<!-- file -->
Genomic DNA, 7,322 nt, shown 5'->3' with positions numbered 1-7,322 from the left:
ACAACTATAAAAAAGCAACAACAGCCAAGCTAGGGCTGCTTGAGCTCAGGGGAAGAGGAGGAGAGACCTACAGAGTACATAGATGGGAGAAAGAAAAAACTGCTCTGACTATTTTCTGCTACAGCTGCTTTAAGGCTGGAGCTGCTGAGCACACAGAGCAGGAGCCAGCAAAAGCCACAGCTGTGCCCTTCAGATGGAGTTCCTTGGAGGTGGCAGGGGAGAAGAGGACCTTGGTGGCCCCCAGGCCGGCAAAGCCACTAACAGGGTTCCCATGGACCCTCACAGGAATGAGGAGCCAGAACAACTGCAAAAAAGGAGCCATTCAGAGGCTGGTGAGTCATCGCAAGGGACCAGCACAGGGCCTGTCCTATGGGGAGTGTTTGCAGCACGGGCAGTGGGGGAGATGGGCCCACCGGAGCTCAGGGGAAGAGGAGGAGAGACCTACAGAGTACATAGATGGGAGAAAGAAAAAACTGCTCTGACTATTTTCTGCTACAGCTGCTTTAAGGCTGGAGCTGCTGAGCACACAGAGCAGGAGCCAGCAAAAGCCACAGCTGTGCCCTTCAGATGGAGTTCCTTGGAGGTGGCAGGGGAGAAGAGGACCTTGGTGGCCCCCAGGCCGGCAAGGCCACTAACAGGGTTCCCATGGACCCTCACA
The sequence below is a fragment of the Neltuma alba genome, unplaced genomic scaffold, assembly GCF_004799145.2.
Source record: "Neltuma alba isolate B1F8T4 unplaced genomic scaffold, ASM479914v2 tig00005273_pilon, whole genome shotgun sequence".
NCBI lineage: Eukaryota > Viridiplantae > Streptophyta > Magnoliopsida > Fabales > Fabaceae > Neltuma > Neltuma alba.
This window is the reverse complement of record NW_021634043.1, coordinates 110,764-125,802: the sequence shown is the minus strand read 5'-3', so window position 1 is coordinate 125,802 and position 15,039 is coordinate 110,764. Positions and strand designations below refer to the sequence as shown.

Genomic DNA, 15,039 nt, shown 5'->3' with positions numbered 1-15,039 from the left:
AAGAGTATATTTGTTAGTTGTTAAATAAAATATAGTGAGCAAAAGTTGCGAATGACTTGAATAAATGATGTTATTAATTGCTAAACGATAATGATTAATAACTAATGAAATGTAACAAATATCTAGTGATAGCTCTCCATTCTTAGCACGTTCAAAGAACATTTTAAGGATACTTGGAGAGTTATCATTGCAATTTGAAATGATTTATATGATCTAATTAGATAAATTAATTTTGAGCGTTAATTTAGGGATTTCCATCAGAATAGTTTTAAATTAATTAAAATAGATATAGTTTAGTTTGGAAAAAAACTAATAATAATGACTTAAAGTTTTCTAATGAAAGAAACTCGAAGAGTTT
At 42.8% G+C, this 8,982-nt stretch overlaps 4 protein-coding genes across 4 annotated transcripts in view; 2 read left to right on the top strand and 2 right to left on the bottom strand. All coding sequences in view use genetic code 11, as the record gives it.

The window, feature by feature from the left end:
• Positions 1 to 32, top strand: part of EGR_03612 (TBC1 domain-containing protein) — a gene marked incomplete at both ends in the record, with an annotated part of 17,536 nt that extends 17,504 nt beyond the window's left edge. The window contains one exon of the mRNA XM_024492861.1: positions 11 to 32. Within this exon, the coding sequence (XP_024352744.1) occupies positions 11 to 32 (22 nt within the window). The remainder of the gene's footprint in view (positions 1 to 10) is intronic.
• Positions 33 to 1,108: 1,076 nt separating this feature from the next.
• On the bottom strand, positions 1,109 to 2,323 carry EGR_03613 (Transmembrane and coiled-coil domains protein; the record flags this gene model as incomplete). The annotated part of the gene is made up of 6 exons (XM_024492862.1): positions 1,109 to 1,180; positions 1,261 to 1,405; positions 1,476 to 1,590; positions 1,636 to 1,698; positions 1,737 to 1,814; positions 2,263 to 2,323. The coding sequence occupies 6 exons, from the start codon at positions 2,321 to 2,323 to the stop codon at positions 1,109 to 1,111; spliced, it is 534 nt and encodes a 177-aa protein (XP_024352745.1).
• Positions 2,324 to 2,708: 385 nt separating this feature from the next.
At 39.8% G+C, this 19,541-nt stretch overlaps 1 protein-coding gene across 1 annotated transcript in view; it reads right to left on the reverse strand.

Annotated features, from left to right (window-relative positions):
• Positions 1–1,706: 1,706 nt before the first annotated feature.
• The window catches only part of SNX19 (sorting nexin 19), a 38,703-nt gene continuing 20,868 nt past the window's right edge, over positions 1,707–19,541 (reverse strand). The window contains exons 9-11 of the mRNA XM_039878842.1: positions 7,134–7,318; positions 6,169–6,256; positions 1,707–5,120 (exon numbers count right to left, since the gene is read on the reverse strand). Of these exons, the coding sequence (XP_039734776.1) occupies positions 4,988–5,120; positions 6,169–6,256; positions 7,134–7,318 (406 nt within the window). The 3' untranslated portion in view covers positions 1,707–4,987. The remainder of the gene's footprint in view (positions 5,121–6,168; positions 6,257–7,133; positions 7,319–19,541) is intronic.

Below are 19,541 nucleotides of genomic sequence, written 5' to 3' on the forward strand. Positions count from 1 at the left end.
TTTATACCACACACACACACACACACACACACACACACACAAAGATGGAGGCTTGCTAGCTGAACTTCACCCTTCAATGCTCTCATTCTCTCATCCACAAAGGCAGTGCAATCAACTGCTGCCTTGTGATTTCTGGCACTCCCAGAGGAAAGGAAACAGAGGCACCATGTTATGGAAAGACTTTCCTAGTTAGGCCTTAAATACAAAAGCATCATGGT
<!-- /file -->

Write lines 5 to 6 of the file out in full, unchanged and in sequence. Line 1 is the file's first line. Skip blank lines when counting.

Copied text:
NCBI lineage: Eukaryota > Viridiplantae > Streptophyta > Magnoliopsida > Fabales > Fabaceae > Neltuma > Neltuma alba.
This window is the reverse complement of record NW_021634043.1, coordinates 110,764-125,802: the sequence shown is the minus strand read 5'-3', so window position 1 is coordinate 125,802 and position 15,039 is coordinate 110,764. Positions and strand designations below refer to the sequence as shown.